The first thing to note that the headline is inappropriate, because the fees and charges referred to were mostly imposed by the previous Government. In particular of the $2 billion, the article lists the $700 million that ACMA says it raises, but as far as I am aware not one of those fees or charges is attributable to changes in the last budget.
The article claims that Telstra was an organisation who criticised these fees, but the Telstra submission is, in fact, only focussed on the approach to dpreciation of investments and other investment incetives. It is, in fact, strange that Telstra would be complaining about the USO taxation arrangements as it is a nett receiver under the scheme - though clearly they would like to receive the whole USO cost as a subsidy from Government rather than just about 20 percent of it as a subsidy from their competitors.
The interesting part of the article really is the ACMA submission. ACMA has highlighted how the revenue they earn outstrips their expenditure - they are effectively (and correctly) objecting to being asked to operate as an arm of the taxation system. However, the position contrasts with the ACMA submission to the joint public accounts and audit committee enquiry into the effects of the efficiency dividend on small agencies. There the ACMA reasoning seemed to be that because they gathered so much in revenue they should be funded more.
The ACMA tax review submission provides a breakdown of the revenue they raise as follows;
|Annual Numbering Charges||$60M|
|Apparatus Licensing Tax||$143M|
|Annual Carrier Licence Charge||$37M|
|Spectrum Licence Tax||$0.3M|
|Broadcasting Licence Fee||$282M|
|Fee for Service||$0.17M|
|Do Not Call Register Fees||$2.2M|
The whole process would be simplified if the taxes that are levied off the same base (eligible revenue) were combined into one - that is collapse the USO Levy, NRS Levy and Carrier Licence Charge into one, and no longer treating them as "hypothecated" but setting a rate for this value aded tax commensurate with the sums currently raised. These fees and the broadcasting licence fees are levied on the revenue of the relevant firms, and each necessitates ACMA becoming involved in receiving auditted accounts in support of claims. It would be far more efficient for this process to be conducted by the Australian Taxation Office in conjunction with other tax requirements reducing the number of returns.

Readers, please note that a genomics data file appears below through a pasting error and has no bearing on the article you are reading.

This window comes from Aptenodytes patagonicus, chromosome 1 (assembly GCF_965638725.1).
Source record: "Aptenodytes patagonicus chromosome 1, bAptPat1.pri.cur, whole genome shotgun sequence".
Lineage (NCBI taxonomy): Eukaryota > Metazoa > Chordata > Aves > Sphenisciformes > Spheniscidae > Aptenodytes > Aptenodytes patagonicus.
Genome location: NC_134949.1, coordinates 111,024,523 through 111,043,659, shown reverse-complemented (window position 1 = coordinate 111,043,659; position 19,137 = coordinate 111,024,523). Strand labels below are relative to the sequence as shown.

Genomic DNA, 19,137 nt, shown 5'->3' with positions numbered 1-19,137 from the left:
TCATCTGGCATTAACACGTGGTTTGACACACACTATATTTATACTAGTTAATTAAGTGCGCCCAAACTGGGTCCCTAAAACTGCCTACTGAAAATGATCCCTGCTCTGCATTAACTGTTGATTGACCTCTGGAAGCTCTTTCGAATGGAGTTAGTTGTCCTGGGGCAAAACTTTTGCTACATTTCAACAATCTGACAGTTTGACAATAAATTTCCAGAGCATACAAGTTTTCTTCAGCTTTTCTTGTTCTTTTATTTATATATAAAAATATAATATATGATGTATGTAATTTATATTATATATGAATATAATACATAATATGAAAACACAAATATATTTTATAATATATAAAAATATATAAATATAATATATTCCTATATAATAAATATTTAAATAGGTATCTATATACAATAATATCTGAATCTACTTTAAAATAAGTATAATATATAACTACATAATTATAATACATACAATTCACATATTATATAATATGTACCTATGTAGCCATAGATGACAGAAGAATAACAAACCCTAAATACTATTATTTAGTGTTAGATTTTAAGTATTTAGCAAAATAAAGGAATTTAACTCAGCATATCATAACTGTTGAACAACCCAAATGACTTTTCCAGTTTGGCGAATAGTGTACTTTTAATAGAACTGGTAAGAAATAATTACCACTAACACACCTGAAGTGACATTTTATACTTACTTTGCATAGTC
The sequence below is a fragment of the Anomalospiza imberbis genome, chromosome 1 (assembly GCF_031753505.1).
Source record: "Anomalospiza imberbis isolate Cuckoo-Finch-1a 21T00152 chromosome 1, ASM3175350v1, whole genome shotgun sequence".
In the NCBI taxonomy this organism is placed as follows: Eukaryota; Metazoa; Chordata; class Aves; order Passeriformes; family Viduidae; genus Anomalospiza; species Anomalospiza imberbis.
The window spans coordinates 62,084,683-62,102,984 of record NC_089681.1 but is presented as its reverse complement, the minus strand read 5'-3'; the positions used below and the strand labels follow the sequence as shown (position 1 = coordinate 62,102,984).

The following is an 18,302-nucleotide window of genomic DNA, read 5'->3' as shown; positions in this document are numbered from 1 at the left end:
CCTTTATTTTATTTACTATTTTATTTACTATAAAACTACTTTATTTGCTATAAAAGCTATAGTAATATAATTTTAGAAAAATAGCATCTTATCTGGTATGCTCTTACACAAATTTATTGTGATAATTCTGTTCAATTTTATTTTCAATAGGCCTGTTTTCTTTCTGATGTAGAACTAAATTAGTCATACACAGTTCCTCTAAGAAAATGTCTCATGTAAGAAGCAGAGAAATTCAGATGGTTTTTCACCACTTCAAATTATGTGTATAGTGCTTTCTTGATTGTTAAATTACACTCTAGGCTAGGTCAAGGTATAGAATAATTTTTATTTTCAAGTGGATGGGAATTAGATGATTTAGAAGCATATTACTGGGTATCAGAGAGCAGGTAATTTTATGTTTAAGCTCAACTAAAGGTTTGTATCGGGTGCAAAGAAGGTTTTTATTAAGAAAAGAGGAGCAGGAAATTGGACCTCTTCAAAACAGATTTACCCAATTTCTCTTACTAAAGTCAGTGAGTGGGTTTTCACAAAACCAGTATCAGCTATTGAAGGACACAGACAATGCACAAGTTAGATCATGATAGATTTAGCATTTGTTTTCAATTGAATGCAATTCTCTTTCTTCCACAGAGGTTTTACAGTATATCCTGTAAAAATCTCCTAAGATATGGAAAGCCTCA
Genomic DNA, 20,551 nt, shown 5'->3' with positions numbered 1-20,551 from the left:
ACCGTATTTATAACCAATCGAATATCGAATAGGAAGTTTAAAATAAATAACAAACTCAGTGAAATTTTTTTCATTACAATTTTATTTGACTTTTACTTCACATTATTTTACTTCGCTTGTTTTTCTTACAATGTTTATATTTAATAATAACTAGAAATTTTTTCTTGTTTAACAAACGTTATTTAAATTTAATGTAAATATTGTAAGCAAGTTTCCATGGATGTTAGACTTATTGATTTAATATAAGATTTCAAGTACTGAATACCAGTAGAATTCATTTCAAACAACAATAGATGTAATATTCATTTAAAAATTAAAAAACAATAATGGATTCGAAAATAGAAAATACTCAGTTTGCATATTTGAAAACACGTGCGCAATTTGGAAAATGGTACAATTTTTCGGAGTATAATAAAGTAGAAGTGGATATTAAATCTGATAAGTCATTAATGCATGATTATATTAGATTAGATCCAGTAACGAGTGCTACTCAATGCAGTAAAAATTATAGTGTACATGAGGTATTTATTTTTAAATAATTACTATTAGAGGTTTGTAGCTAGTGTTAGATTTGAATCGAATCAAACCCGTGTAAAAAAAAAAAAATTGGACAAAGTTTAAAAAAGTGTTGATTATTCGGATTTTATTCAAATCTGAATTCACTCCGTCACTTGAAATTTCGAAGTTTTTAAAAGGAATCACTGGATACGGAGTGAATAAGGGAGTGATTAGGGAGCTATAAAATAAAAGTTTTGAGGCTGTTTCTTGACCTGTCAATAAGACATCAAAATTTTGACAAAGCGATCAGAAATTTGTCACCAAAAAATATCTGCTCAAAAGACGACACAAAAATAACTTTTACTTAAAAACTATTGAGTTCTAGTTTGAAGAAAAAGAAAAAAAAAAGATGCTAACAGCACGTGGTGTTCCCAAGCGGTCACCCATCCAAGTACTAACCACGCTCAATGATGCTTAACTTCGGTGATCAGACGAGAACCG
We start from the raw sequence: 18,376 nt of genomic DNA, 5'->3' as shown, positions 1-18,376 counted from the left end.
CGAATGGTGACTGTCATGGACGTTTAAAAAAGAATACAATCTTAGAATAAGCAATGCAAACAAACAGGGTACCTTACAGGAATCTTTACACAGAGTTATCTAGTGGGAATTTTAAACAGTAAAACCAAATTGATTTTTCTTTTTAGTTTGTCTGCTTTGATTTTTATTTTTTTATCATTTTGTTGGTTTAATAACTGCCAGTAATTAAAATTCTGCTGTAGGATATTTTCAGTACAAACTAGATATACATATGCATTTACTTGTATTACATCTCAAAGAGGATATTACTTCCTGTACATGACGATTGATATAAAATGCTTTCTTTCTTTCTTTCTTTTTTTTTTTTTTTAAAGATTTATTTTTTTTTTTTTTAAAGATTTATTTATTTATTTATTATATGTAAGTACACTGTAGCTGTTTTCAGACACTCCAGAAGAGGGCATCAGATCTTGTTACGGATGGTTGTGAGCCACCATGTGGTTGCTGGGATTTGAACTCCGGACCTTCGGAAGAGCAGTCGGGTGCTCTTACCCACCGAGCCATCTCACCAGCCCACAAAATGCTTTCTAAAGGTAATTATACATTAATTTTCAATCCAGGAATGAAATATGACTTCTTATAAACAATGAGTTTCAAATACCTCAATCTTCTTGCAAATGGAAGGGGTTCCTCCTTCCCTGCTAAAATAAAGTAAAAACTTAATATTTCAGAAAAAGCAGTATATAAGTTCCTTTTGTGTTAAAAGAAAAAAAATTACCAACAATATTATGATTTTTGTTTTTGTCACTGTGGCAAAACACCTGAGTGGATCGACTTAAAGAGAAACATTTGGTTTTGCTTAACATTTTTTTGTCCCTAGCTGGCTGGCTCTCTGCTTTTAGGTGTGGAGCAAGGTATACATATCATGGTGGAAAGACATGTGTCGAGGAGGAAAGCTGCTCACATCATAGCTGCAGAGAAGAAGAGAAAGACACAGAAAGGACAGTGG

The ongoing validity of these taxes is open to question, but as they do represent a fee for a licence to engage in certain conduct, and that licence does confer benefits (e.g. exemption from planning laws in the case of telecommunications carriers, or the use of spectrum and protection from competition in the case of broadcasting). Nothing in the taxation process is otherwise related to the ongoing process of regulation engaged in by ACMA and the need to maintain a taxing capability adds to the problems of scope experienced by ACMA. (I recall the option of moving the taxation function to the ATO as having been part of an earlier iteration of the legislative framework, but can't find it now).
The entire process of managing the number ranges should be moved to industry for self-regulation (including the provision of the IPND to be moved from Telstra), just like internet addressing or bar-codes on groceries. The only over-sight necessary is from the competition regulator to be able to direct the industry regyulator if its actions are limitting competition (e.g. entry). This is actually a little bit like the existing arrangement whereby the ACCC is the body that directs the regulator to make numbers portable (but, in a stupid twist, the regulator can't make them portable until so directed).
The maintenance of the Do Not Call Register does not need to be conducted by the enforcing body, just as the IPND is not maintained by ACMA.
That ACMA has been allowed to grow into this massive taxation agency ultimately reflects policy laziness on the part of the relevant Deparment.